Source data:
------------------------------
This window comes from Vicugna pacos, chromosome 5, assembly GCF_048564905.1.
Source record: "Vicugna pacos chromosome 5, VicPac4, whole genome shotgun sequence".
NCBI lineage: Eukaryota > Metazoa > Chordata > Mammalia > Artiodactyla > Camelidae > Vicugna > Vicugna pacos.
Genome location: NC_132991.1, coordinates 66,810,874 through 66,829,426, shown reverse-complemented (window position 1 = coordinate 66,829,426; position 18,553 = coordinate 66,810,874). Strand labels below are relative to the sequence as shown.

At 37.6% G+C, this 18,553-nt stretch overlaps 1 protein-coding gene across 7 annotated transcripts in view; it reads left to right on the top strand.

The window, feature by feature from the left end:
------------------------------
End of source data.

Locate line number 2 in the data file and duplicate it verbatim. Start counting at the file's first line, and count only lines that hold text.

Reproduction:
Source record: "Vicugna pacos chromosome 5, VicPac4, whole genome shotgun sequence".